On the night of the party, only 2 of the 50 showed up. Some had RSVP’d their regrets, and only one of those is a close friend now. The others had said yes, but never showed. Of the 2 who did come, they were out of my life within 2 years. I blew a lot of money on food, but what really hurt was realizing how few of the people I spent my energy on were willing to show up for an informal event that was important to ME, one I’d made known was important to me.

I immediately cleared almost 50 people from my circle. I heard lots of excuses over the next few days, some of which were downright lies, as I became less available to the people I had spent so much time with. One even sheepishly called me up and said, “Yeah, sorry I missed it, but I decided to stay in and watch TV with my hubby. Anyway, could you meet me after work for a few hours? I’m interviewing for your old job and thought maybe you could give me a few tips so I can get promoted.”

And was flabbergasted that I said no.

It was the end of what I had considered a friendship for many years. It was the end of several long-term friendships. I had come to realize that the quality of friends I had, overwhelmingly, weren’t there for me when I needed someone. There were exceptions, but they were very few. It was an awful blow to realize this, as I considered myself loyal, helpful, and dependable–in other words, a good friend.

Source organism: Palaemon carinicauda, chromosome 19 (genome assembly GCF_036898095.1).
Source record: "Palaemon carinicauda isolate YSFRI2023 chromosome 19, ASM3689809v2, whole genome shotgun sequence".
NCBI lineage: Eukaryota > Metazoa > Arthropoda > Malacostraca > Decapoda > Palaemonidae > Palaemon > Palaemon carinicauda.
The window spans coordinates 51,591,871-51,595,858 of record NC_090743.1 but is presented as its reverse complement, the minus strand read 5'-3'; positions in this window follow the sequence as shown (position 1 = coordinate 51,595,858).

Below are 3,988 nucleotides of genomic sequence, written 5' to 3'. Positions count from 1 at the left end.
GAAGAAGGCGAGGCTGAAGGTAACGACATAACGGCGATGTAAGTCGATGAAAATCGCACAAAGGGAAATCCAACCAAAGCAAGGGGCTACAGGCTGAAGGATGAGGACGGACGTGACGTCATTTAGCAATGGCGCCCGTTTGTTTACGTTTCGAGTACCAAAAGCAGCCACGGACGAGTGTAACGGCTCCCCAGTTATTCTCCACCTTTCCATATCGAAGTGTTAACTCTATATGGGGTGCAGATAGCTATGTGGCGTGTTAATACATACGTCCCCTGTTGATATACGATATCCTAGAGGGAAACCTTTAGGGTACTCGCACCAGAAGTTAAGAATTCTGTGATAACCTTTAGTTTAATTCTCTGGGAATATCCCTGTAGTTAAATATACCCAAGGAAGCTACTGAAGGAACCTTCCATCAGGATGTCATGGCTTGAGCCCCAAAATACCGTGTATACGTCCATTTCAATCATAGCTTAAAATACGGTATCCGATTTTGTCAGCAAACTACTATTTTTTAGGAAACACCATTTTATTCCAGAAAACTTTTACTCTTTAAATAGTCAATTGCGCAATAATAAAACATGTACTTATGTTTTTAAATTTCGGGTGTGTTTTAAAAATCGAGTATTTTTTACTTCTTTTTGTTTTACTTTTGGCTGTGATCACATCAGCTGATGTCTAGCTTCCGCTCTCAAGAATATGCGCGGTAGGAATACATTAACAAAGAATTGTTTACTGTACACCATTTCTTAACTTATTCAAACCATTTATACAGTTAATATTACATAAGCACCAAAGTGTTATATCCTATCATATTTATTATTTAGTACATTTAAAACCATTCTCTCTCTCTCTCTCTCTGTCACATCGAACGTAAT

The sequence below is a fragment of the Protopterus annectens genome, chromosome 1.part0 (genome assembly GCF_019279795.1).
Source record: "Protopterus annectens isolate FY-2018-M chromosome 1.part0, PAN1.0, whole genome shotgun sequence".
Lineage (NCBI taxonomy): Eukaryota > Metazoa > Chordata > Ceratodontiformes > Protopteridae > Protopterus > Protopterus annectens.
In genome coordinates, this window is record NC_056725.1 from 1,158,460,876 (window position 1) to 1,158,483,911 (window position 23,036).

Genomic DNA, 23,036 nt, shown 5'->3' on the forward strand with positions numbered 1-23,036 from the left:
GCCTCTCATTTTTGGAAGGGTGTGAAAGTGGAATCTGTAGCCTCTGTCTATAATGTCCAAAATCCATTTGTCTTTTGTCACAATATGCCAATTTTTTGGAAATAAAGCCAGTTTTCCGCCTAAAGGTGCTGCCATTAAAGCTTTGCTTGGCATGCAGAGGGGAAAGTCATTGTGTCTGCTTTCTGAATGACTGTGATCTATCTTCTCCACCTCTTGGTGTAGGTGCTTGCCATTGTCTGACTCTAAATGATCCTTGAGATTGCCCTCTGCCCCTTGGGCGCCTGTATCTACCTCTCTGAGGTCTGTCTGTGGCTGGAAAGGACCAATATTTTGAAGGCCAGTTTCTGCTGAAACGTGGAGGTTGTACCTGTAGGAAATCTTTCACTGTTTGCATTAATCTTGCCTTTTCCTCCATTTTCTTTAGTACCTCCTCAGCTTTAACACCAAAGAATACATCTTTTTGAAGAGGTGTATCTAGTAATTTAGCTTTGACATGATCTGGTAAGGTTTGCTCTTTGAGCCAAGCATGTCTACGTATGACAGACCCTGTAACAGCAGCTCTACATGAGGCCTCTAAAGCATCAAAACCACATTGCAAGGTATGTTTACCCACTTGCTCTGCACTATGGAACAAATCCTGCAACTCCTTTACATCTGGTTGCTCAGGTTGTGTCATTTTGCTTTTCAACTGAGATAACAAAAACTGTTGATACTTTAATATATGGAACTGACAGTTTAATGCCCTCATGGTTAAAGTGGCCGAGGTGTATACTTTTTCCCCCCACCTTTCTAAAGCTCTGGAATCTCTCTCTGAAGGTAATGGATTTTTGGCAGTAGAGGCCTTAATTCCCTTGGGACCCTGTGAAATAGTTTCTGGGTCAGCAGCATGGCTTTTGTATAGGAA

So over the next year or two, I cleaned my slate of almost all my friends, remaining close emotionally to only a couple, but they ironically no longer lived in the area. That was a difficult period in my life of feeling alone. Like I had no friends at all. And really, I didn’t. So I started from scratch with local friends. I got close to a non-judgmental, free-thinking coworker who is one of my closest friends today. I started a Meetup group and met my “little brother,” who can be counted on to drive 40 minutes near midnight to fix my heater when it’s 12 degrees outside. I saw one new close friend move across the country but play matchmaker with her other close friend so we would have each other in her absence. I leveled up the quality of people I allowed myself to become close to.